Once the smoker was heated and ready to go, I placed the bacon wrapped peppers directly on the smoker grate. I could also have left them on the rack and they would have done just fine.
Let the smoke flow for the entire time and when the bacon has a good bite-thru and the peppers are soft to your liking, they are done. Mine took about 3 hours at 225°F (107°C).
You can also brush them with a little barbecue sauce if you like. I thinned some of my barbecue sauce (Purchase formula here | Purchase bottled sauce) down with a little of the sprite that I got from the soaked peppers and gave my peppers a good glazing with the heat cranked up to 350°F (177°C) for about 15 minutes.
Step 6: Serve and Watch for Smiles
Just as soon as they are done, hide a few and then watch them disappear. If this don't bring smiles to the faces of those you cook for, then nothing else will!
This version of stuffed peppers is labor intensive but they are well worth it in the end. As always, the pepper with the cream cheese and the bacon along with the delicious smoked brisket added in just melted in my mouth and I could have eaten the whole batch by myself!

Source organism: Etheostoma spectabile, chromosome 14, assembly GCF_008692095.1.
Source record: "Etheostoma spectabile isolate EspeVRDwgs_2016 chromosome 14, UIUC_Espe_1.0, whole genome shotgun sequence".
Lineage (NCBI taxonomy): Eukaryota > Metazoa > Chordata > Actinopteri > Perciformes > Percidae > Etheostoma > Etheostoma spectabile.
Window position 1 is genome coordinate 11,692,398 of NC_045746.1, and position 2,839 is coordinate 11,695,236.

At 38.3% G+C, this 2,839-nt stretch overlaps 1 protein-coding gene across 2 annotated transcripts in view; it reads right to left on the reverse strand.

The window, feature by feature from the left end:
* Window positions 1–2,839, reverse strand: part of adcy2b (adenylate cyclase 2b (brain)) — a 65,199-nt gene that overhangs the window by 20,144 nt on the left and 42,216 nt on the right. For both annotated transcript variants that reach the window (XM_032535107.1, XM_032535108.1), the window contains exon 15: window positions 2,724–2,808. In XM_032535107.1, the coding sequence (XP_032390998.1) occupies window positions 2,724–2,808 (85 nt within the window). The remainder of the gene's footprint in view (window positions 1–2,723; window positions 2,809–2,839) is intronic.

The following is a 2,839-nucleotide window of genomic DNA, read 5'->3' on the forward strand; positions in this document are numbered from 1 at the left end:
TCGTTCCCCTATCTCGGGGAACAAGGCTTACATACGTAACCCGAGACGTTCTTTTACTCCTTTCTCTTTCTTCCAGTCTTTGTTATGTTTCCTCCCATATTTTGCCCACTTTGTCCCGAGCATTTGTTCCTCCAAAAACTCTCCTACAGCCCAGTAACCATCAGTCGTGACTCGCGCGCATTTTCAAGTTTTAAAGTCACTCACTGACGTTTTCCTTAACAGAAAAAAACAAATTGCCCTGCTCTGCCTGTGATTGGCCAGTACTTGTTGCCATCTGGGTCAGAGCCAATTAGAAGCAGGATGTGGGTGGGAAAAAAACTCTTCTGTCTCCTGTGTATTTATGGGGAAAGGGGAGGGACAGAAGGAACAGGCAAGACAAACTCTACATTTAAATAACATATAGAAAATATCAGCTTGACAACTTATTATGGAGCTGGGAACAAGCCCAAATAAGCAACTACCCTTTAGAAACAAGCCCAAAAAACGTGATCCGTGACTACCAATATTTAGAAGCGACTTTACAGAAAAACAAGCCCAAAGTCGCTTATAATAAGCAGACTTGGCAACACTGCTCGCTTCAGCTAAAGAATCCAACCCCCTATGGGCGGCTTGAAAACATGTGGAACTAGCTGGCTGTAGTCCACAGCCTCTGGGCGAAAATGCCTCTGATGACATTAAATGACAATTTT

Notes and Comments
For what it's worth, Hutchins BBQ does not mix the brisket and the cream cheese but rather places a bead of cream cheese on the bottom of the pepper then stuffs smoked brisket into the rest of the pepper. I felt that using the cream cheese as a binder would be a great solution but if you want to follow the authentic Hutchins method, go for it.
I guess you're wondering which version I liked best, the smoked brisket or the chorizo. Both were really good but the smoked brisket really took it up a notch in my opinion. I think you could also use sliced tri-tip, pieces of smoked ribeye, etc. to mix it up even further.
If you have a different way of making or preparing these, feel free to share ;-)
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Smoke, Wood, Fire: The Advanced Guide to Smoking Meat – Unlike the first book, this book does not focus on recipes but rather uses every square inch of every page teaching you how to smoke meat. What my first book touched on, this second book takes it into much greater detail with lots of pictures.
It also includes a complete, step-by-step tutorial for making your own smoked “streaky” bacon using a 100 year old brine recipe.